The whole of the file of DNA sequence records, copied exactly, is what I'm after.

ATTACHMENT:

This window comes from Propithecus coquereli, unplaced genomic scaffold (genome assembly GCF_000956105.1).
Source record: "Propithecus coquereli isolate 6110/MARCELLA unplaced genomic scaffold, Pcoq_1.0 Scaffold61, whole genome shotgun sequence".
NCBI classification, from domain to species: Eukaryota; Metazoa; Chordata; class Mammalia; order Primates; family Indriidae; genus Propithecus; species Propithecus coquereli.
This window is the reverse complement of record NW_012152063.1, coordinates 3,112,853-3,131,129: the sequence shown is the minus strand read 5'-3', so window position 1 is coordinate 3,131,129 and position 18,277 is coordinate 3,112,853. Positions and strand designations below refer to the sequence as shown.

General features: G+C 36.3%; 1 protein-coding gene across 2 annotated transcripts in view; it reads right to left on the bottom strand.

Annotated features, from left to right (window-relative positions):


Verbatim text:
This window comes from Propithecus coquereli, unplaced genomic scaffold (genome assembly GCF_000956105.1).
Source record: "Propithecus coquereli isolate 6110/MARCELLA unplaced genomic scaffold, Pcoq_1.0 Scaffold61, whole genome shotgun sequence".
NCBI classification, from domain to species: Eukaryota; Metazoa; Chordata; class Mammalia; order Primates; family Indriidae; genus Propithecus; species Propithecus coquereli.
This window is the reverse complement of record NW_012152063.1, coordinates 3,112,853-3,131,129: the sequence shown is the minus strand read 5'-3', so window position 1 is coordinate 3,131,129 and position 18,277 is coordinate 3,112,853. Positions and strand designations below refer to the sequence as shown.

General features: G+C 36.3%; 1 protein-coding gene across 2 annotated transcripts in view; it reads right to left on the bottom strand.

Annotated features, from left to right (window-relative positions):